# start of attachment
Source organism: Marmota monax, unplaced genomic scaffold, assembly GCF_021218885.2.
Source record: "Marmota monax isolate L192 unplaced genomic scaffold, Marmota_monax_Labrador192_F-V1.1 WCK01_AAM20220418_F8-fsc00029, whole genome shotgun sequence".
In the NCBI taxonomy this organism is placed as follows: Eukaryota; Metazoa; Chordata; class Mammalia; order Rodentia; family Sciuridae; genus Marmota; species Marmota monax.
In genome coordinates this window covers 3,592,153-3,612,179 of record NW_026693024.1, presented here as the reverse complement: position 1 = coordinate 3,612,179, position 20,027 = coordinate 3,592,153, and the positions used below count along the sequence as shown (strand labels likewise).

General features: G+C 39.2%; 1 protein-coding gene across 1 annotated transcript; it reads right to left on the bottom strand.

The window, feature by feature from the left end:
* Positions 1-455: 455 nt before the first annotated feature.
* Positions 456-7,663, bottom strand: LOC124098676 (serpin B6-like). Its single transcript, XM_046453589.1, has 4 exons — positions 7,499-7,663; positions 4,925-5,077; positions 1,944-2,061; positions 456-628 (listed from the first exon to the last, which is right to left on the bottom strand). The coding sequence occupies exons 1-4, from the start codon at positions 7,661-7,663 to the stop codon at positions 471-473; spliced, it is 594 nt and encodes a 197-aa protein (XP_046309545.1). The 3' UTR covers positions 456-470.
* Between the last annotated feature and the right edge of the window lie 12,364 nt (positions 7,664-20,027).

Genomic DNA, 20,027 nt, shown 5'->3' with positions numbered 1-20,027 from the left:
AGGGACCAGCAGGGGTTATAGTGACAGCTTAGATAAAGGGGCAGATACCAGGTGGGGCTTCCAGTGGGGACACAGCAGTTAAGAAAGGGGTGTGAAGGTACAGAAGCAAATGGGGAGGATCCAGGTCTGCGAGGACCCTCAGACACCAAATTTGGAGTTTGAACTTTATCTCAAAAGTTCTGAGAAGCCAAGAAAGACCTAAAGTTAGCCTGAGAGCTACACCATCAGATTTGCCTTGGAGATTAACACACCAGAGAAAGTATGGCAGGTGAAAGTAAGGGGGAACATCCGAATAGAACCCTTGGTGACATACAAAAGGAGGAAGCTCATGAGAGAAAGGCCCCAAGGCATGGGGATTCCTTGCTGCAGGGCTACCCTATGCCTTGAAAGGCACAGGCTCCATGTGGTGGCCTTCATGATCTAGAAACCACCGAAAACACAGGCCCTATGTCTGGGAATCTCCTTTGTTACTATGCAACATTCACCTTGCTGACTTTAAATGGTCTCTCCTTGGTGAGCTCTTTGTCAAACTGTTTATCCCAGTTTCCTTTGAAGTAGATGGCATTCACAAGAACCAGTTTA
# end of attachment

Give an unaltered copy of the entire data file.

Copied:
Source organism: Marmota monax, unplaced genomic scaffold, assembly GCF_021218885.2.
Source record: "Marmota monax isolate L192 unplaced genomic scaffold, Marmota_monax_Labrador192_F-V1.1 WCK01_AAM20220418_F8-fsc00029, whole genome shotgun sequence".
In the NCBI taxonomy this organism is placed as follows: Eukaryota; Metazoa; Chordata; class Mammalia; order Rodentia; family Sciuridae; genus Marmota; species Marmota monax.
In genome coordinates this window covers 3,592,153-3,612,179 of record NW_026693024.1, presented here as the reverse complement: position 1 = coordinate 3,612,179, position 20,027 = coordinate 3,592,153, and the positions used below count along the sequence as shown (strand labels likewise).

General features: G+C 39.2%; 1 protein-coding gene across 1 annotated transcript; it reads right to left on the bottom strand.

The window, feature by feature from the left end:
* Positions 1-455: 455 nt before the first annotated feature.
* Positions 456-7,663, bottom strand: LOC124098676 (serpin B6-like). Its single transcript, XM_046453589.1, has 4 exons — positions 7,499-7,663; positions 4,925-5,077; positions 1,944-2,061; positions 456-628 (listed from the first exon to the last, which is right to left on the bottom strand). The coding sequence occupies exons 1-4, from the start codon at positions 7,661-7,663 to the stop codon at positions 471-473; spliced, it is 594 nt and encodes a 197-aa protein (XP_046309545.1). The 3' UTR covers positions 456-470.
* Between the last annotated feature and the right edge of the window lie 12,364 nt (positions 7,664-20,027).

Genomic DNA, 20,027 nt, shown 5'->3' with positions numbered 1-20,027 from the left:
AGGGACCAGCAGGGGTTATAGTGACAGCTTAGATAAAGGGGCAGATACCAGGTGGGGCTTCCAGTGGGGACACAGCAGTTAAGAAAGGGGTGTGAAGGTACAGAAGCAAATGGGGAGGATCCAGGTCTGCGAGGACCCTCAGACACCAAATTTGGAGTTTGAACTTTATCTCAAAAGTTCTGAGAAGCCAAGAAAGACCTAAAGTTAGCCTGAGAGCTACACCATCAGATTTGCCTTGGAGATTAACACACCAGAGAAAGTATGGCAGGTGAAAGTAAGGGGGAACATCCGAATAGAACCCTTGGTGACATACAAAAGGAGGAAGCTCATGAGAGAAAGGCCCCAAGGCATGGGGATTCCTTGCTGCAGGGCTACCCTATGCCTTGAAAGGCACAGGCTCCATGTGGTGGCCTTCATGATCTAGAAACCACCGAAAACACAGGCCCTATGTCTGGGAATCTCCTTTGTTACTATGCAACATTCACCTTGCTGACTTTAAATGGTCTCTCCTTGGTGAGCTCTTTGTCAAACTGTTTATCCCAGTTTCCTTTGAAGTAGATGGCATTCACAAGAACCAGTTTA